(8) "Retailer engaging in business in this state" or any like term, unless otherwise limited by federal statute, shall mean and include but not be limited to any retailer having or maintaining, occupying or using, within this state, directly or by a subsidiary, an office, distribution house, sales house, warehouse, or other place of business, or any agent (by whatever name called) operating within this state under the authority of the retailer or its subsidiary, irrespective of whether such place of business or agent is located here permanently or temporarily, or whether such retailer or subsidiary is admitted to do business within this state pursuant to section forty-nine, article one, chapter thirty-one of this code. (Emphasis added.)
Corporation is a "retailer" within the foregoing definition. However, the primary question is whether Corporation is a "retailer engaging in business in this state." Corporation and Contact Company have specifically structured their relationship so as to preclude contact between Contact Company and any West Virginia customers, exclusive of any deminimis contact.
While Contact Company is to be a wholly-owned subsidiary of Corporation, Contact Company will not be selling any tangible personal property or providing any services to West Virginia customers. This is a distinction of substance because the retailer engaging in business in this State must be selling its products or providing its services in this State. As the Contact Company is not performing those activities for West Virginia customers, Corporation may not be classified as a retailer engaging in business in this State. Corporation will be making sales into West Virginia which will have been solicited and completed in interstate commerce. Corporation will not have nexus with the State of West Virginia in the context of Sales Tax or Use Tax collection requirements, either by reason of the operations of Contact Company in West Virginia, or by reason of its sales in interstate commerce into West Virginia. Therefore, Corporation will not be required to collect Use Tax on sales to West Virginia customers.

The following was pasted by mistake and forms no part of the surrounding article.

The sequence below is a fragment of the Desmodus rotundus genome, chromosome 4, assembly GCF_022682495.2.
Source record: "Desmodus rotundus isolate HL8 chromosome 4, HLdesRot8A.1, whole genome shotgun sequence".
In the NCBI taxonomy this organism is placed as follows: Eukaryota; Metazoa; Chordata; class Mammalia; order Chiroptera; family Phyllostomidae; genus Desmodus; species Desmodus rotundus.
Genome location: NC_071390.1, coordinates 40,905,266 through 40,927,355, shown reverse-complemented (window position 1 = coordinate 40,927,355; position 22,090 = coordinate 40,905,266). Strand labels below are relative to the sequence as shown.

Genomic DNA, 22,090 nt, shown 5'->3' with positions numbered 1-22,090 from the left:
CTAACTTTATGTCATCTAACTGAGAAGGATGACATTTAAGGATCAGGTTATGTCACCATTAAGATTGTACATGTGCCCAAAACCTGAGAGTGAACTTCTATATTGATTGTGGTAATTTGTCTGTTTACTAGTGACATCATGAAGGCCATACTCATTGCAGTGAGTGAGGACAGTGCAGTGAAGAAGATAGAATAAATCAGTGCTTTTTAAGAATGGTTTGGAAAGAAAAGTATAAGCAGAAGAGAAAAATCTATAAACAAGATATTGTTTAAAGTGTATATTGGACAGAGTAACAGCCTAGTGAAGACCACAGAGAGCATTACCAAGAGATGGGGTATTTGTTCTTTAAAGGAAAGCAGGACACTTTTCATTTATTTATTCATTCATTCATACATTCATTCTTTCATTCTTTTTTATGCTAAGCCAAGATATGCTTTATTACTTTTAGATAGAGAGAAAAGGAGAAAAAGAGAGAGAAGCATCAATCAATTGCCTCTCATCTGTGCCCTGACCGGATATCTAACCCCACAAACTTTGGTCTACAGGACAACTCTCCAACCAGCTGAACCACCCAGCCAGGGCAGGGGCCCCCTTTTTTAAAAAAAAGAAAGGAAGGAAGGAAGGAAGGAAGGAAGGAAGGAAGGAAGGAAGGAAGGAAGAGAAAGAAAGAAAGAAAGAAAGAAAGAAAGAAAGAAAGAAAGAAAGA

Determination - Corporation will not be required to collect the Sales Tax or the Use Tax on sales to West Virginia customers, as discussed herein.
The conclusions reached in this Technical Assistance Advisory are based upon the facts and representations submitted, and upon application of current law. In the event there is a material change in the facts, or if it is determined that material facts were omitted or are materially different from those furnished to us for purposes of this ruling, or if there is a material change in the applicable law, the conclusions reached in this Advisory may no longer apply.
Precedential Value - Under W. Va. Code § 11-10-5r(b), a technical assistance advisory has no precedential value except to the Taxpayer who requests the advisory, unless the Tax Commissioner specifically states that it has precedential value. This Technical Assistance Advisory is declared to have precedential value and may be cited by other Taxpayers, but shall be considered to be relevant only when the material facts and laws are essentially the same as in this advisory.
Publication - Under W. Va. Code § 11-10-5r(e), the Tax Commissioner is required to release technical assistance advisories to the public after they are modified to delete identifying characteristics, unless the Taxpayer waives its right to confidentiality. This Technical Assistance Advisory will be released as Technical Assistance Advisory 99-002.
If you have any question about this advisory, please contact this office.
Issued: November 15, 1999
Joseph M. Plamer
Sate Tax Commissioner
West Virginia State Tax Department